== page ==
With that dreaded tax deadline less than four weeks away, many Americans are starting to get serious about filing. Putting off tax prep is understandable, considering that the average taxpayer likely paid over $8,500 in taxes in 2013. Gross collections of individual returns in 2014 topped $1.2 trillion with the IRS processing over 147 million returns.
While preparing your taxes is about as much fun as a root canal, it’s a task better done early, especially since Americans will receive less support from the IRS this year due to budget cuts. Consider the following five tips to tackling your taxes this year.
1. Prep now for less headaches later.
Taking the time to prep now means you’ll have a lot less headache later. In addition to collecting traditional tax forms like W2s and 1099s into a single file, make sure you have what you need to show compliance with the Affordable Care Act if you did not have health coverage from your employer in 2014. Receipts for any charitable donations and other tax deductions are paramount in order to reducing the amount you owe the government. Ultimately, having all of these documents ready will make preparing your taxes easier, and cheaper if you’re paying someone by the hour.
2. Choose your software or preparer wisely.
If you’re familiar with the tax-filing process, organized and haven’t experienced any big life changes, you’re a good candidate for self-filing. If you moved last year, got married or divorced, had kids or started up a new business, you might consider hiring a professional. The choice is personal and there are no hard-and-fast rules about which option is better. If you choose to go the self-filing route, check for coupon codes from CouponSherpa.com for deals like 15% off tax software from H&R Block. If you’re hiring a pro, Bankrate’s guide should help you understand which tax professional is most appropriate for your situation.
3. Considering filing an extension? You still have to pay.
Filing taxes is a stressful task no matter who you are, and up to 25% of Americans put it off until the last two weeks. This isn’t advised, especially if you have a complicated return requiring the services of a professional. In the event you find yourself down to the wire, requesting an extension will indeed buy you some more time. However, for taxpayers who still owe money to Uncle Sam for 2014, the consequences of filing late are pretty severe. With every day your tax return is late, the IRS will penalize you with monthly interest charges until you pay off your tax debt in full. So pay as much as you think you owe by the deadline.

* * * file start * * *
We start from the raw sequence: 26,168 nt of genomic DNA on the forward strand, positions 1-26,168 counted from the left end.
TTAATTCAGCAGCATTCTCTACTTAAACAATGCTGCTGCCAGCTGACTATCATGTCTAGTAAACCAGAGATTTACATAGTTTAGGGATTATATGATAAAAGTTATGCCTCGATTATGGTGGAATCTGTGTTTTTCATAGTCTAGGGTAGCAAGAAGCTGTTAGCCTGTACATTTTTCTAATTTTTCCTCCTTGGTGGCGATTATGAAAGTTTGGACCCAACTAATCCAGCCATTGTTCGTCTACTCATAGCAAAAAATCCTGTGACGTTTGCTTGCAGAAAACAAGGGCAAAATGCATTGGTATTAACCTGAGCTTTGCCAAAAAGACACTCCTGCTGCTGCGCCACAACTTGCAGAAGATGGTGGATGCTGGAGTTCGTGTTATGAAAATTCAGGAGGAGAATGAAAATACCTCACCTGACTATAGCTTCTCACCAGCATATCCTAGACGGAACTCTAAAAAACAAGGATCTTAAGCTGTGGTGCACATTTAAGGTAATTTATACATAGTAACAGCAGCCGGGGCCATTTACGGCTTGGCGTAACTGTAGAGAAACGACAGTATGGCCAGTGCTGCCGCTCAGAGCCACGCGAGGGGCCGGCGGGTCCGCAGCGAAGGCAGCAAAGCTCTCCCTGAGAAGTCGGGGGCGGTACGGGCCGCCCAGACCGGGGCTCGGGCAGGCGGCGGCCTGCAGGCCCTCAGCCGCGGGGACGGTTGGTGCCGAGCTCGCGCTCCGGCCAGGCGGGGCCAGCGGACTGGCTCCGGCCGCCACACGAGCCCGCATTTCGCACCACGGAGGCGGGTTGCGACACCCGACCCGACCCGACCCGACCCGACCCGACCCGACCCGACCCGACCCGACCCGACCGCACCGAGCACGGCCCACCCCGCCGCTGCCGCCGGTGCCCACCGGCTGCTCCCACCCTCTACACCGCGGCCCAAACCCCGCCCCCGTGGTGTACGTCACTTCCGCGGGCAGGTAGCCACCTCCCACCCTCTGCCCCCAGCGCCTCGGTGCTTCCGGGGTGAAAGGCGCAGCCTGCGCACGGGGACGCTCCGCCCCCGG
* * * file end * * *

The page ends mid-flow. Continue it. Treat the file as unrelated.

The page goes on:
4. Tax refund: to spend or to save?
Americans are taking a practical approach to how they plan to spend their refunds this year. According to the National Retail Federation, 47% of those expecting a refund plan to save it, 40% plan to pay down debt, and 25% will put it toward everyday expenses. In addition to putting your refund into a savings account, you can also set up an emergency fund or create a 529 Savings Account for your child. Ultimately, it’s important to remember your refund isn’t “free” money; it’s your money, and using it wisely is paramount to your financial health.
5. Consider lessons learned for next year.
While you may be eager to put this taxing process behind you, it’s important to look ahead to next year’s filing. Is there anything you can do differently this year to make it less stressful in 2016? This can be anything from creating a file into which all tax-related documents and receipts are stored, to having HR change your withholdings to get more (or less) money per paycheck, to finding ways to reduce your taxable income. For those who own a small business or work for themselves, save time by purchasing a gadget like the NeatDesk that turns paper receipts into digital files and records vendors, dates and total expenses.